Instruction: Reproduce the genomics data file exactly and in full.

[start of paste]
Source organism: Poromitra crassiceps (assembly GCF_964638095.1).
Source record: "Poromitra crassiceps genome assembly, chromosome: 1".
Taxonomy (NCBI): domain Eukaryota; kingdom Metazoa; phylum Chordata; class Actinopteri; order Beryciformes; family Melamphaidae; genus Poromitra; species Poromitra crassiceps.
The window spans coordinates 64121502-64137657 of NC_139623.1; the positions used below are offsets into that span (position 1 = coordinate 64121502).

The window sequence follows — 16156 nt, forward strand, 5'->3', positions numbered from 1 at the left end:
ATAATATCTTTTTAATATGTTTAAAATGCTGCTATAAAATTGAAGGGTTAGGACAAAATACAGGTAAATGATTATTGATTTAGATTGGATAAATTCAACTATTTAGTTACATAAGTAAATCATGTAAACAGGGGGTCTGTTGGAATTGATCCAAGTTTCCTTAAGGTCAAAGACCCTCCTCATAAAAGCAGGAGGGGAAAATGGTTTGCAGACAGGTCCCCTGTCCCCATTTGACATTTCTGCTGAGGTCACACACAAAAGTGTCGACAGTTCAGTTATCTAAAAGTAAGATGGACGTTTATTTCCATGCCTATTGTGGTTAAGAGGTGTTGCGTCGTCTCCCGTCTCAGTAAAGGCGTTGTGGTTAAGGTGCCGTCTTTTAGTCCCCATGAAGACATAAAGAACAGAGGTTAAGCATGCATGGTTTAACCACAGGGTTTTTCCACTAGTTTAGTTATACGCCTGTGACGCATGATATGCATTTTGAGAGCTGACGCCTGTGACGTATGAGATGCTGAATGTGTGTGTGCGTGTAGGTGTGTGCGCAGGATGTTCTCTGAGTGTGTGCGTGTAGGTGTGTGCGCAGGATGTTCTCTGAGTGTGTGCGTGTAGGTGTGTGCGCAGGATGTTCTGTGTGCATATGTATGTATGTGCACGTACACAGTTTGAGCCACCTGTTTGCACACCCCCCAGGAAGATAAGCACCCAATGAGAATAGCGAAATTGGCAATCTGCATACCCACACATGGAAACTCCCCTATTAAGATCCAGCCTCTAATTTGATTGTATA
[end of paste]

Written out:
Source organism: Poromitra crassiceps (assembly GCF_964638095.1).
Source record: "Poromitra crassiceps genome assembly, chromosome: 1".
Taxonomy (NCBI): domain Eukaryota; kingdom Metazoa; phylum Chordata; class Actinopteri; order Beryciformes; family Melamphaidae; genus Poromitra; species Poromitra crassiceps.
The window spans coordinates 64121502-64137657 of NC_139623.1; the positions used below are offsets into that span (position 1 = coordinate 64121502).

The window sequence follows — 16156 nt, forward strand, 5'->3', positions numbered from 1 at the left end:
ATAATATCTTTTTAATATGTTTAAAATGCTGCTATAAAATTGAAGGGTTAGGACAAAATACAGGTAAATGATTATTGATTTAGATTGGATAAATTCAACTATTTAGTTACATAAGTAAATCATGTAAACAGGGGGTCTGTTGGAATTGATCCAAGTTTCCTTAAGGTCAAAGACCCTCCTCATAAAAGCAGGAGGGGAAAATGGTTTGCAGACAGGTCCCCTGTCCCCATTTGACATTTCTGCTGAGGTCACACACAAAAGTGTCGACAGTTCAGTTATCTAAAAGTAAGATGGACGTTTATTTCCATGCCTATTGTGGTTAAGAGGTGTTGCGTCGTCTCCCGTCTCAGTAAAGGCGTTGTGGTTAAGGTGCCGTCTTTTAGTCCCCATGAAGACATAAAGAACAGAGGTTAAGCATGCATGGTTTAACCACAGGGTTTTTCCACTAGTTTAGTTATACGCCTGTGACGCATGATATGCATTTTGAGAGCTGACGCCTGTGACGTATGAGATGCTGAATGTGTGTGTGCGTGTAGGTGTGTGCGCAGGATGTTCTCTGAGTGTGTGCGTGTAGGTGTGTGCGCAGGATGTTCTCTGAGTGTGTGCGTGTAGGTGTGTGCGCAGGATGTTCTGTGTGCATATGTATGTATGTGCACGTACACAGTTTGAGCCACCTGTTTGCACACCCCCCAGGAAGATAAGCACCCAATGAGAATAGCGAAATTGGCAATCTGCATACCCACACATGGAAACTCCCCTATTAAGATCCAGCCTCTAATTTGATTGTATA